Having grown up in the north, I have a great appreciation for this time of year "the harvest season." While living in Connecticut, New York, Wisconsin, my family and I greatly enjoyed the crisp evening air, the spectacular fall colors, going on hayrides, drinking fresh apple cider, and picking pumpkins, gourds, and apples. My wife (who’s from the Boston area) and I miss this time of year especially.

Despite the fact that I’m now living in Florida, I’ve experienced a different kind of "harvest ”of published books. So, I thought I’d diverge from my typical blog discussions to fill you on the fruits of my labor. (What I mention below you can see at a glance by checking my website: www.paulcopan.com.)

I recently finished writing another popular-level book "When God Goes to Starbucks: A Guide to Practical Apologetics (Baker, 2008)"the fourth in a series. (This deals with questions such as ?Is killing Canaanites like Islamic jihad?" and "Did Jesus get it wrong about his second coming?" and "Is it okay to lie to Nazis?" and "Are people born gay?" ) By March 2008, I hope to finish writing a book on Old Testament ethics”Is Yahweh a Moral Monster?"

In early August, I was honored to have my coedited book The Routledge Companion to Philosophy of Religion appear as part of a prestigious "Routledge Companion" series. It has over sixty chapters written by world’s "best in the philosophy of religion" from John Hick, John Koller, Gordon Graham, and Ian Markham to Linda Zagzebski, Charles Taliaferro, J.P. Moreland, Paul K. Moser and William Lane Craig.

Also, in August, a booklet I had written on relativism was incorporated into an InterVarsity Press study guide series. My particular book (with Mark Linville) is called What Is Truth?

In early September, another coedited book of mine appeared "Philosophy of Religion: Classic and Contemporary Issues (Blackwell)." It’s a much slimmer volume, but it includes superb essays from leading philosophers’ from John Polkinghorne on religion and science and William Mann on religious experience to Quentin Smith on a naturalistic account of the world, Paul Draper on evil, and Gavin Flood on Eastern philosophy of religion. Indeed, both the Routledge and Blackwell books are comprised of chapters written by an all-star cast of philosophers.

Around the same time, I received a copy of Lee Strobel’s latest book, The Case for the Real Jesus (Zondervan). This past January, Lee came to West Palm Beach to interview me for a chapter of this book on the topics of relativism, pluralism and Jesus’ uniqueness, religious syncretism, and the atonement of Christ. The chapter deals with the challenge, "People Should Be Free to Pick and Choose What to Believe about Jesus."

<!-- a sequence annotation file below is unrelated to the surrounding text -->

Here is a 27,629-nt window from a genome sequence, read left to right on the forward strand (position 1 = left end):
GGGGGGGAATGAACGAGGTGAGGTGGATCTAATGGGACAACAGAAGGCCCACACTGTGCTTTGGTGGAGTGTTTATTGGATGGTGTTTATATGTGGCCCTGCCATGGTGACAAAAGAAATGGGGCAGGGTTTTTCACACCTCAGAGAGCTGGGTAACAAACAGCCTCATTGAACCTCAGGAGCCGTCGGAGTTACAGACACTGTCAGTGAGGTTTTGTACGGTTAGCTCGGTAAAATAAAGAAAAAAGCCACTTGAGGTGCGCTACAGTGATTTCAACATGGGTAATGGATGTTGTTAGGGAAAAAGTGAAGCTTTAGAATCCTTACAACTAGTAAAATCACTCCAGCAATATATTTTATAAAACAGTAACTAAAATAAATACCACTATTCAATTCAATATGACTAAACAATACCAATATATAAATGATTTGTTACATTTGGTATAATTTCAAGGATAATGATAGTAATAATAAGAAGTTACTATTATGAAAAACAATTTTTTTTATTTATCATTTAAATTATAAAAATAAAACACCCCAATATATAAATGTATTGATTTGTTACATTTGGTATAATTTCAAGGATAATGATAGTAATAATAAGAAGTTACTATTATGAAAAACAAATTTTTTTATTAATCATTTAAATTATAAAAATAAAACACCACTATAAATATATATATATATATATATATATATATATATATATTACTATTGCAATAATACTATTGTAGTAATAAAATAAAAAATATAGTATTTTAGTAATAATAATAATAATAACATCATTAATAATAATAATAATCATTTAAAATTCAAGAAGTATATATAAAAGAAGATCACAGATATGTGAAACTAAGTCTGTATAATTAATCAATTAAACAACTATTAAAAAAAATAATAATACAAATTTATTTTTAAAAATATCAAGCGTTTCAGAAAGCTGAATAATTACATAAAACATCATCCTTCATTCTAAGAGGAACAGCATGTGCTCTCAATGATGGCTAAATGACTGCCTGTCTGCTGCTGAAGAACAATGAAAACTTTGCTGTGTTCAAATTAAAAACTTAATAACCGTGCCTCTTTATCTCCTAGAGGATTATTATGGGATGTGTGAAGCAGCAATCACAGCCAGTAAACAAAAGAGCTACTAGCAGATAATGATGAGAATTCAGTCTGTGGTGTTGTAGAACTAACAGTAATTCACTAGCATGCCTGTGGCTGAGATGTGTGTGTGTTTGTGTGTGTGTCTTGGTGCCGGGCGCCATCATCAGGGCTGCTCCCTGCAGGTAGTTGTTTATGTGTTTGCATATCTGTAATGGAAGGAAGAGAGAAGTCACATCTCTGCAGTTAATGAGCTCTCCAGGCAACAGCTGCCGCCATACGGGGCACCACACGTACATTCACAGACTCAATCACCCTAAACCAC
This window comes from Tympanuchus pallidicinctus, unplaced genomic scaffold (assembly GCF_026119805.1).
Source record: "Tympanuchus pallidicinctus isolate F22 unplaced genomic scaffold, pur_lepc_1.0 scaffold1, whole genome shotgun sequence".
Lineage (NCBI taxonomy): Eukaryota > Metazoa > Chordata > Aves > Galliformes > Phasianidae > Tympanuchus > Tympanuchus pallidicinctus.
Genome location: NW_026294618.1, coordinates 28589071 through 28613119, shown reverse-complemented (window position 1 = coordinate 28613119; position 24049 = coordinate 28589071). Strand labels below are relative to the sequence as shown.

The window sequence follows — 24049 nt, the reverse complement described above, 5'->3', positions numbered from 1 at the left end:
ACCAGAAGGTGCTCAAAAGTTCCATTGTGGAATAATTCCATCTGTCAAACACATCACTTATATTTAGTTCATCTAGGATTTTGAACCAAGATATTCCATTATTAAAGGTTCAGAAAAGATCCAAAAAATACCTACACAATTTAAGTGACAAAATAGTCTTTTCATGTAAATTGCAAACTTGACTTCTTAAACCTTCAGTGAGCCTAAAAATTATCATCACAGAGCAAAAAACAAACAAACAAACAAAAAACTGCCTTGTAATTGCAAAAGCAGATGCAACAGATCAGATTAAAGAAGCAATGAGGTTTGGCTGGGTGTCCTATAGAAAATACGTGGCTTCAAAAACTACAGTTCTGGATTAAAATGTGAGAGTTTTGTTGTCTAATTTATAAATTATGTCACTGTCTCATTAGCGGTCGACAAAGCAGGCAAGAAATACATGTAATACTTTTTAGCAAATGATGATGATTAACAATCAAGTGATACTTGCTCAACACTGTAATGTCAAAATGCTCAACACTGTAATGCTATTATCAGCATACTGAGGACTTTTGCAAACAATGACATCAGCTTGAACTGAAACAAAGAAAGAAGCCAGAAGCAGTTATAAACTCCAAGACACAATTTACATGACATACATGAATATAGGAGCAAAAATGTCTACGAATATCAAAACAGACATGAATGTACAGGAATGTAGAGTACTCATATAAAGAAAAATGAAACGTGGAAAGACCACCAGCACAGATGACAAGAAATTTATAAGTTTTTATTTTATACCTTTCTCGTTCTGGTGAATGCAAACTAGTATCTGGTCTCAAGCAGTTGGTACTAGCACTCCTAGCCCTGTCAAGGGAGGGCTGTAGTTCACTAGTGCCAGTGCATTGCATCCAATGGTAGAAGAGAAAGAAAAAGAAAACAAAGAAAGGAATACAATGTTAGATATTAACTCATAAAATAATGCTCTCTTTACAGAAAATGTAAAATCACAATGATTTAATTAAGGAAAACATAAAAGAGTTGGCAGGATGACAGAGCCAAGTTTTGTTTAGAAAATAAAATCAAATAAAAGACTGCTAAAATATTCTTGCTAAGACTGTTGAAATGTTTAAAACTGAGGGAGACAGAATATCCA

In the next two or three weeks, I have three more books coming out. William Craig and I coedited a book Passionate Conviction (B&H Publishing). The chapters are from sessions of the Evangelical Philosophical Society’s annual apologetics conferences. We have contributions from New Testament historians and New Testament scholars such as N.T. Wright, Craig Evans, and Charles Quarles as well as a fine array of philosophers. The chapters deal with a range of issues the historical Jesus and The Da Vinci Code, emotional doubt, postmodernism, the emerging church, Islam, religious pluralism, and arguments for God’s existence.

The next book I’ve coedited with J.P. Moreland and three others is The Apologetics Study Bible (also with B&H Publishing). The world’s leading Christian apologists – Norm Geisler, Josh McDowell, Phillip Johnson, Chuck Colson, Hank Hanegraaff, and many others – have contributed readable essays throughout. In addition, top evangelical biblical scholars (Craig Blomberg, Paul Barnett, William Klein, Stanley Porter, Ken Mathews, to name a few) have made comments on the biblical text. In their textual notes, they address alleged discrepancies, historical questions, ethical issues, and other challenges to the Bible’s reliability.

Finally, there’s my authored book Loving Wisdom: Christian Philosophy of Religion (Chalice Press). I address philosophy of religion topics using the biblical story—God, creation, fall, redemption, and re-creation. I cover a wide range of topics in the philosophy of religion: the Trinity, the Incarnation, hell, divine hiddenness, truth and relativism, original sin, Jesus’ uniqueness and religious pluralism, the atonement, resurrection, the attributes of God, arguments for God’s existence, the existence of the soul, as well as doubt and hope. I really enjoyed writing this book and interacting with the biblical text throughout.

I’m grateful for this bumper crop of books, and I hope you’ll be able to look at them and profit from them.

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